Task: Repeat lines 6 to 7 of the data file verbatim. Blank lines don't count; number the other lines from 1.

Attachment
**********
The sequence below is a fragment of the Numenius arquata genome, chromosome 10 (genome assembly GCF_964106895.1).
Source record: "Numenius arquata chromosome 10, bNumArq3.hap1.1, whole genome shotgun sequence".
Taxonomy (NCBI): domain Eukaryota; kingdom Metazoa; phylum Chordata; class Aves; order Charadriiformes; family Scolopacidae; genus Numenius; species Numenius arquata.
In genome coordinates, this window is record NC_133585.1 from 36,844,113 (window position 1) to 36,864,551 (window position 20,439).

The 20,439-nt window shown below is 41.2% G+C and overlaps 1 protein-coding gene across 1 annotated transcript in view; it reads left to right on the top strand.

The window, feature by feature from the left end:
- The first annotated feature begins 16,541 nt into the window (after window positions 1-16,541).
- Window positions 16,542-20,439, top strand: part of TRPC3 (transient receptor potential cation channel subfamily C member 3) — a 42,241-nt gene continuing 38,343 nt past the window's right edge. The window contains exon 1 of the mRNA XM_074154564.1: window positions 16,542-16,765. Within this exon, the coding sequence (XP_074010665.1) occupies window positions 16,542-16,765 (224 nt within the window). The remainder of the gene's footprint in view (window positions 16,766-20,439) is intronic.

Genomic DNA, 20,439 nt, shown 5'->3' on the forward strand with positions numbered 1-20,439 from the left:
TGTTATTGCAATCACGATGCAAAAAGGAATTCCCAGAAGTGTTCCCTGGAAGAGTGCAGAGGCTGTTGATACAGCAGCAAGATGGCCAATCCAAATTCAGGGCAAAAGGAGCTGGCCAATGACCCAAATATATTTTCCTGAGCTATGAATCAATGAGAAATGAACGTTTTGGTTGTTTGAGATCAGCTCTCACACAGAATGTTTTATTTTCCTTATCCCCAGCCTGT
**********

The window, feature by feature from the left end:
- The first annotated feature begins 16,541 nt into the window (after window positions 1-16,541).